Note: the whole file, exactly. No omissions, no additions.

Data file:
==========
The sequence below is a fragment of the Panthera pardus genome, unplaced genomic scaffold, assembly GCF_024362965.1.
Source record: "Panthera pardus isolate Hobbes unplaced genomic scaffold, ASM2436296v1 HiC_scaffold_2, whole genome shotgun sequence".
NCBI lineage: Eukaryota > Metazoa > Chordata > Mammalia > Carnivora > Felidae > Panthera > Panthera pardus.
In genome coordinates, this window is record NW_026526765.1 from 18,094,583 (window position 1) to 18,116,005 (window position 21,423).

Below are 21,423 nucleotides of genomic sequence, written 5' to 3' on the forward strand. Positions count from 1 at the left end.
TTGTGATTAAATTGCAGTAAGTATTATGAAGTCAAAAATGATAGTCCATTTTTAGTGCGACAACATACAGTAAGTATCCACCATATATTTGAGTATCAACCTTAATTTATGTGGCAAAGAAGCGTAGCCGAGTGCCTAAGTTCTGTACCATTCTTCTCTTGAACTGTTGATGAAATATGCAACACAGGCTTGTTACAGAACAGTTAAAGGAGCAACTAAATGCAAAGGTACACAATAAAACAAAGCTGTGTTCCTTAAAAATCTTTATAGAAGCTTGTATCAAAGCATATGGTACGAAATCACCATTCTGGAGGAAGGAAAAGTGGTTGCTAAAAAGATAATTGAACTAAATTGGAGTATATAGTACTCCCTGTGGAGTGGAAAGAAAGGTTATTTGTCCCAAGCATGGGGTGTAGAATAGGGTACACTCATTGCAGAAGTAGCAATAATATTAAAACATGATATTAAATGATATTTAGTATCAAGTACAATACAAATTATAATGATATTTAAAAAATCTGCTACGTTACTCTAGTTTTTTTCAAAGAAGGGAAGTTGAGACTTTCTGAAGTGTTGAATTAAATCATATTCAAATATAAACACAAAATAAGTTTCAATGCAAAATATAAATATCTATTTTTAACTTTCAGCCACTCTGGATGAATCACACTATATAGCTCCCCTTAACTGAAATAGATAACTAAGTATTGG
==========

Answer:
The sequence below is a fragment of the Panthera pardus genome, unplaced genomic scaffold, assembly GCF_024362965.1.
Source record: "Panthera pardus isolate Hobbes unplaced genomic scaffold, ASM2436296v1 HiC_scaffold_2, whole genome shotgun sequence".
NCBI lineage: Eukaryota > Metazoa > Chordata > Mammalia > Carnivora > Felidae > Panthera > Panthera pardus.
In genome coordinates, this window is record NW_026526765.1 from 18,094,583 (window position 1) to 18,116,005 (window position 21,423).

Below are 21,423 nucleotides of genomic sequence, written 5' to 3' on the forward strand. Positions count from 1 at the left end.
TTGTGATTAAATTGCAGTAAGTATTATGAAGTCAAAAATGATAGTCCATTTTTAGTGCGACAACATACAGTAAGTATCCACCATATATTTGAGTATCAACCTTAATTTATGTGGCAAAGAAGCGTAGCCGAGTGCCTAAGTTCTGTACCATTCTTCTCTTGAACTGTTGATGAAATATGCAACACAGGCTTGTTACAGAACAGTTAAAGGAGCAACTAAATGCAAAGGTACACAATAAAACAAAGCTGTGTTCCTTAAAAATCTTTATAGAAGCTTGTATCAAAGCATATGGTACGAAATCACCATTCTGGAGGAAGGAAAAGTGGTTGCTAAAAAGATAATTGAACTAAATTGGAGTATATAGTACTCCCTGTGGAGTGGAAAGAAAGGTTATTTGTCCCAAGCATGGGGTGTAGAATAGGGTACACTCATTGCAGAAGTAGCAATAATATTAAAACATGATATTAAATGATATTTAGTATCAAGTACAATACAAATTATAATGATATTTAAAAAATCTGCTACGTTACTCTAGTTTTTTTCAAAGAAGGGAAGTTGAGACTTTCTGAAGTGTTGAATTAAATCATATTCAAATATAAACACAAAATAAGTTTCAATGCAAAATATAAATATCTATTTTTAACTTTCAGCCACTCTGGATGAATCACACTATATAGCTCCCCTTAACTGAAATAGATAACTAAGTATTGG